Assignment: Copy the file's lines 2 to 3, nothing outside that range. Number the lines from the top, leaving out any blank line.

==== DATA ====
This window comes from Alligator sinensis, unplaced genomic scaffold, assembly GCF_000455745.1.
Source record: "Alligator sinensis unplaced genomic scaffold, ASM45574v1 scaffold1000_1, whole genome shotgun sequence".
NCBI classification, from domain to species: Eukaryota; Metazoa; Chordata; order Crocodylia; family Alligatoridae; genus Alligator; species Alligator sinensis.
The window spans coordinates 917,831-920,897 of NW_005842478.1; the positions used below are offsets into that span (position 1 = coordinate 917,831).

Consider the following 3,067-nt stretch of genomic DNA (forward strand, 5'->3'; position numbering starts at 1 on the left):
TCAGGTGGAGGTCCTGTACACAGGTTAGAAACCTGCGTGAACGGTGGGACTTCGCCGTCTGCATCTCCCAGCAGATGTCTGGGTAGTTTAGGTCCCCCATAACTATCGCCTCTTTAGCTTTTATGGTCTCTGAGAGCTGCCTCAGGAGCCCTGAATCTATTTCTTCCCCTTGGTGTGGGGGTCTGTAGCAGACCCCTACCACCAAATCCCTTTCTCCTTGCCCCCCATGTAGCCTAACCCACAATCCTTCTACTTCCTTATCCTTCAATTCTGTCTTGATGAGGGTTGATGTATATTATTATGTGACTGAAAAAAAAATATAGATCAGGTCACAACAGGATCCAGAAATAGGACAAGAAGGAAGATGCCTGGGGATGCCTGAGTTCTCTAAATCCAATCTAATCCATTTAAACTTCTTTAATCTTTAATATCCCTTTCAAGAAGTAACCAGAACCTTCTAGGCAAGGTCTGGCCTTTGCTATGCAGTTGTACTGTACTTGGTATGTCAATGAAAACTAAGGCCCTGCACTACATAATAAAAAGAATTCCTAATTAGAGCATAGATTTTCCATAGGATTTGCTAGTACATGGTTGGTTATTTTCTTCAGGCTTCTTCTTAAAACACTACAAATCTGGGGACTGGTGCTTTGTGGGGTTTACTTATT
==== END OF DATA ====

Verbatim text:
Source record: "Alligator sinensis unplaced genomic scaffold, ASM45574v1 scaffold1000_1, whole genome shotgun sequence".
NCBI classification, from domain to species: Eukaryota; Metazoa; Chordata; order Crocodylia; family Alligatoridae; genus Alligator; species Alligator sinensis.